Time's chariot

Nancy Keen Roche

January 07, 1993|By Nancy Keen Roche

EVERY Sunday I wind our tall case clock.

It is an eight-day clock, which means that the mechanism that drives the clock needs winding once a week. Before I wind the clock, I open the glass door which protects the face. Then, by inserting a brass key into a lock framed by an ivory escutcheon, I unlock the clock's wooden waist. The waist houses lead weights the size of grenades, suspended on gleaming filaments of brass chains.

By the force of gravity, the weights drive the gears which turn the hands. A newly shined brass pendulum hangs almost the whole length of the waist resolutely regulating the ticking and tocking of the gears behind the clock face. The winding mechanism is in the face of the clock -- two metal holes into which I fit a metal sleeve attached to a short wooden handle.

Turning the handle clockwise turns a rod which raises the weights to begin another eight-day cycle. While I turn the handle with my left hand, I gently press my right hand against the wooden frame of the face so the clock doesn't teeter on its delicate feet.

Every Sunday I look forward to the intimacy of this event. Winding the clock is a sensual experience. I touch the smooth mahogany scarred by hairline cracks. I see my face in the depth of the mahogany patina as though at the bottom of a well. My wrist balances the density of the lead weights. I hear the clicking of the winding gears and the ticking of the clock.

Our clock was made in New Hampshire sometime between 1790 and 1810. It is Federal in both style and period, named for the era beginning in 1879 when the original 13 states fashioned a federation into a republic. It is a particularly American style of furniture. Graceful, simple, relying on the richness of the wood and skill of the craftsman, the clock's beauty is the integration of inlay and veneer rather than rococo flourishes.

Antique buffs call this a tall case clock. The rest of us call it a grandfather clock. The clock is like a person. Its base stands on feet. The middle cabinet section is called the waist. The hands of the clock's face tell the hours and the minutes. The wooden frame that houses the face is the bonnet and is decorated with pierced carving, like a baby's cap frilled with pleated ruching. The clock has sound and movement. It is alive. And perhaps it is clockwise.

Unlike many grandfather clocks which chime every quarter hour, ours chimes only on the hour. Unlike other grandfather clocks which chime with deep resonance, ours has a fey "Tinker bell is alive" sound like a child hitting the treble end of a xylophone or the tinny sound of the Sanctus Bells in the mass of my childhood. Our clock reminds me of someone who grew up on the outside -- all very proper -- but whose voice never changed. The clock's hollow bell is curiously like the new electric phone ring. In the middle of the night, I am occasionally startled, thinking the phone is ringing.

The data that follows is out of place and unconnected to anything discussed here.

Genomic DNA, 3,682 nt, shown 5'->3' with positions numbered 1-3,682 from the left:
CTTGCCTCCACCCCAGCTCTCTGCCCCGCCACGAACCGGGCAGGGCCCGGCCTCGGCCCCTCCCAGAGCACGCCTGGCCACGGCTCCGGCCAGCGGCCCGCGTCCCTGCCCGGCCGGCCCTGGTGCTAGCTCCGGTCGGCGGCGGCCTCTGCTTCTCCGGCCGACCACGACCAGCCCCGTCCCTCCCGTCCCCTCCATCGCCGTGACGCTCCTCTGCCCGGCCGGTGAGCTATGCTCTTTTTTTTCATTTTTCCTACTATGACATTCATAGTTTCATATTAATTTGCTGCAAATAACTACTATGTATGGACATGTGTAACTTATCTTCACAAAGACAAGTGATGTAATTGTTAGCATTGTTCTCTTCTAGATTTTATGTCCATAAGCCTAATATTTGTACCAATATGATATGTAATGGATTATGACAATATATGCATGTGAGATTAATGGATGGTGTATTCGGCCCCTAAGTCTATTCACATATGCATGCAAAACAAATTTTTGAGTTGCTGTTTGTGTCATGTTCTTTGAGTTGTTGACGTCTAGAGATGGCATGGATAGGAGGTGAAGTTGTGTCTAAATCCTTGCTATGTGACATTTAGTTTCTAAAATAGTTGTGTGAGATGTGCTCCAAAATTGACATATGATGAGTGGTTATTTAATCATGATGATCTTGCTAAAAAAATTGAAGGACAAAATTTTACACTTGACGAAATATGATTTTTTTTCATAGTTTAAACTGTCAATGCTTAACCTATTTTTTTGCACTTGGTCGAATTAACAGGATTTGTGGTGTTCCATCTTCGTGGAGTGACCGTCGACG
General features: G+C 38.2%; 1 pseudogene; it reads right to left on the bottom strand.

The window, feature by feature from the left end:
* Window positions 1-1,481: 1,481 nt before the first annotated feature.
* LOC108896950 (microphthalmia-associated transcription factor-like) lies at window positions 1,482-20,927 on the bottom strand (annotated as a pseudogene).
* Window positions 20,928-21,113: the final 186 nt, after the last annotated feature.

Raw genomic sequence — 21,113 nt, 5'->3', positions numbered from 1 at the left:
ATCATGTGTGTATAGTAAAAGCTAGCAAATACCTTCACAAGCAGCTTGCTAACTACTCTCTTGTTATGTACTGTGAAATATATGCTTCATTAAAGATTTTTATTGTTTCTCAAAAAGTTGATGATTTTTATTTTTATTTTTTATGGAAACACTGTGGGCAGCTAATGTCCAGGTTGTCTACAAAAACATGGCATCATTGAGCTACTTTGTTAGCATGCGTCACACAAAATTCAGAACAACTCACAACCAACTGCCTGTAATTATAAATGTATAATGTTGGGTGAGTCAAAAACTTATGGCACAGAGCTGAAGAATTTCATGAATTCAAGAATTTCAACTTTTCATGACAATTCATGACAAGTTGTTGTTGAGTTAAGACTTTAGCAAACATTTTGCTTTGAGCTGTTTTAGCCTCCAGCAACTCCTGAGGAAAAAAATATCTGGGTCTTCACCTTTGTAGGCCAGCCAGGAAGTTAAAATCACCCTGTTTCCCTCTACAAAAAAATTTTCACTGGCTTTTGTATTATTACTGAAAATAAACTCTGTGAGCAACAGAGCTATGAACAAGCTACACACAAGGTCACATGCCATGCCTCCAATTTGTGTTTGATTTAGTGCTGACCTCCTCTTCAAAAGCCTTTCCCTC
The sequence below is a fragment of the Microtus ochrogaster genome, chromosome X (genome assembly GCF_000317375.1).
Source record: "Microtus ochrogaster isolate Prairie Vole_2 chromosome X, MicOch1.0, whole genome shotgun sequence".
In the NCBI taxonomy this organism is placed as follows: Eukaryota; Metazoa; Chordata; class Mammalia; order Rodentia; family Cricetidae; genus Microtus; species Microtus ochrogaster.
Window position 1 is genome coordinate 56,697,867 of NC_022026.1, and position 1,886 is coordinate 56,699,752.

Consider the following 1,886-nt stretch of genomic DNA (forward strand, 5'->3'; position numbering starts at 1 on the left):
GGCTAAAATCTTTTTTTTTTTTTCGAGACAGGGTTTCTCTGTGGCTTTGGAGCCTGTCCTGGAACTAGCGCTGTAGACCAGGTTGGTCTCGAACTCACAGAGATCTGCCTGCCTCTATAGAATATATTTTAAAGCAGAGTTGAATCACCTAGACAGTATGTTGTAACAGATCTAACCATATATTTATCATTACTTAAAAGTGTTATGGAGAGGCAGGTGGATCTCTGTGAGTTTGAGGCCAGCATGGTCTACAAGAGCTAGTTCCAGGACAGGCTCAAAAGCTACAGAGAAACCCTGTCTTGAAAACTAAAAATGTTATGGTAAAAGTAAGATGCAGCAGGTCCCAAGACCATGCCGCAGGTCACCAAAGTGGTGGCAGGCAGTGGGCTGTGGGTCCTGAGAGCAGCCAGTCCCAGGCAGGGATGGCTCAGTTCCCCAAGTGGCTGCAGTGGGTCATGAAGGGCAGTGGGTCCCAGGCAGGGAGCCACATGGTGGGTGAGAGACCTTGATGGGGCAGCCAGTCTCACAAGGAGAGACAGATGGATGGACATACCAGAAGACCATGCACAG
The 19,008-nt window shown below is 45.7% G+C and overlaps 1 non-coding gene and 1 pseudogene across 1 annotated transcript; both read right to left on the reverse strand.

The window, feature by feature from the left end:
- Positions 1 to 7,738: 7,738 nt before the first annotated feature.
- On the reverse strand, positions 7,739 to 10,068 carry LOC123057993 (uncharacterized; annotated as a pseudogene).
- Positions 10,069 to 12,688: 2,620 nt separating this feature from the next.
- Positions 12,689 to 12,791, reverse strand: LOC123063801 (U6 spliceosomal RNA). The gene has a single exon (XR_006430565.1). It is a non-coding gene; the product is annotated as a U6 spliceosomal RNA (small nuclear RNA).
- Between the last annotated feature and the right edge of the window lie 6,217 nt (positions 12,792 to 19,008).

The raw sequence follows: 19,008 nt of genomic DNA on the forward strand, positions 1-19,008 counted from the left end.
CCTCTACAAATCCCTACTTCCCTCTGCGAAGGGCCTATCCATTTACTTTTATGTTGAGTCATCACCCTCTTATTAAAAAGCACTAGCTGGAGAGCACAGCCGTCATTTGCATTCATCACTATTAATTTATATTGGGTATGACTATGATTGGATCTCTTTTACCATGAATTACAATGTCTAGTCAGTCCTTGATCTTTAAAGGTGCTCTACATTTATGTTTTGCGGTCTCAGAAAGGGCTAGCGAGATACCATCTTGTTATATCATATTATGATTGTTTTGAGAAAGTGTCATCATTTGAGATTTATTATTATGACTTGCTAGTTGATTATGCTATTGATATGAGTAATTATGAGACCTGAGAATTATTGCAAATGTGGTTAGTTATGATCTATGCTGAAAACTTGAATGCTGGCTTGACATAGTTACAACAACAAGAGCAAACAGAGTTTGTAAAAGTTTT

Our clock is quirky -- like a person. I like to hear it chime the small hours of the morning when I am not sleeping. Sometimes, though, a mischievous gremlin mucks up the works. At 4 o'clock, it may chime 11. At 6:20, it may chime 10. Midnight is particularly dicey. Frequently the chimes only reach 11. One Sunday morning, the clock chimed 9, paused, then belatedly added the tenth note. When I stopped laughing, I got up and wound the clock. It becomes most idiosyncratic as the week wanes. I know just how it feels. I love the regularity of its irregularity. I like that in a person, too.

Our clock's face has, in addition to the delicately scrolled minute hand and hour hand, a moon dial, its paint faced and alligatored, a second hand, and even a date dial -- tangible connections with universal forces of time and tide.

Our clock connects me with past and future time. It also connects me with values that transcend time. It becomes a bridge with the past, first with those who crafted the clock. Two hundred years ago, somewhere in the hills of New Hampshire, in rudimentary working conditions, artisans created something beautiful not only with their hands but with their souls. When I open the clock's waist and smell the dry weathered pine boards, colored like aged strapping leather, I touch a part of those artists.

Later, there were other craftsmen. On July 30, 1860, W. Taylor cleaned our clock and inscribed this information near the top of the inside of the door. He must have realized that it was an action worth remembering. I am glad that he did, and I am sorry that those who worked on the clock most recently didn't add their names and comments to the clock's recorded history.

I bought our clock with money that I inherited from my parents. When I wind it, I am reminded of them, as I am when I set the table with my mother's flower garden china from pre-World War II Japan or when I store pens and pencils in the blue mustard jar on my desk that my father's father brought from England. When I wind the clock, I touch those I love once again.

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